Towards the end of my conversation with Mitchel Cave, the lead singer of Chase Atlantic, I mentioned that their second album was a reintroduction. He replied, “let’s call it a reintroduction. I’m down with that. I like that.” While their first self-titled album was an accumulation of songs from EPs and took over three years to make, the process for Phases was seamless. It is a product of two short months of ideas and themes that see the Australia trio push themselves into regions of what alternative pop music can be. There’s a little something for everyone of every genre.

As the album is more personal and musically heavy as hinted from the Don’t Try This EP released in January, you can sit back and listen to the album as a whole. The beginning of the album invokes a countdown like a space shuttle launch, ready to take you to where Chase Atlantic has been.

The band put out an EP earlier in January, Don’t Try This. When I listened to it, it seemed like there was more of a precautionary theme.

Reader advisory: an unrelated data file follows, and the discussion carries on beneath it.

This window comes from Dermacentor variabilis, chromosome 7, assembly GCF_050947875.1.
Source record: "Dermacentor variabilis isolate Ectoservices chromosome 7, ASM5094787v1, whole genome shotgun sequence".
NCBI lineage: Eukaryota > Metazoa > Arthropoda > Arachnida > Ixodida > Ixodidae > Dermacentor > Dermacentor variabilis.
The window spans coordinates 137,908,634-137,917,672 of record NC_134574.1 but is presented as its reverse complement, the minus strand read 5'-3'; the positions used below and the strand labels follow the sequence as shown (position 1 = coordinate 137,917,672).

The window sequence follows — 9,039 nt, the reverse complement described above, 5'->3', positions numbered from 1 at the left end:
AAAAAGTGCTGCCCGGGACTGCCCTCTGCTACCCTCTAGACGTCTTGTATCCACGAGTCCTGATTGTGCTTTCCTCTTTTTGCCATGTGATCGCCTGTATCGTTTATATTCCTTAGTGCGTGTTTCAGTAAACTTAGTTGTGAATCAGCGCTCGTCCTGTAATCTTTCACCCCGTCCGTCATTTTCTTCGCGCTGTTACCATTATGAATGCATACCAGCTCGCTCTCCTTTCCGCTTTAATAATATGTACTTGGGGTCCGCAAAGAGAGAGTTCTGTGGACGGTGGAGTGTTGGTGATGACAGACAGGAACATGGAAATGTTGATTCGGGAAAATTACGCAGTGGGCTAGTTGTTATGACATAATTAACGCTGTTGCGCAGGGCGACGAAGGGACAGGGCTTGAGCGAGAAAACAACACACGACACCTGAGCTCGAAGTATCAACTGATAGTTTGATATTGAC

Yea, I mean, we wanted to make something that would throw people off a little bit. We wanted to push pop to that edge. Conceptually, a lot of the song themes were about enjoying life. At the same time, feeling crazy about life. Feeling a little reckless, you know what I mean? “Like A Rockstar” is a precautionary tale. It’s me saying, “this is what I do, but don’t try this.” That why we named the EP that. This is what we do, but we’re not condoning it.

Going into Phases and listening to that, I felt that a lot of themes bridged between the EP and the album. Perhaps an even bigger idea of Don’t Try This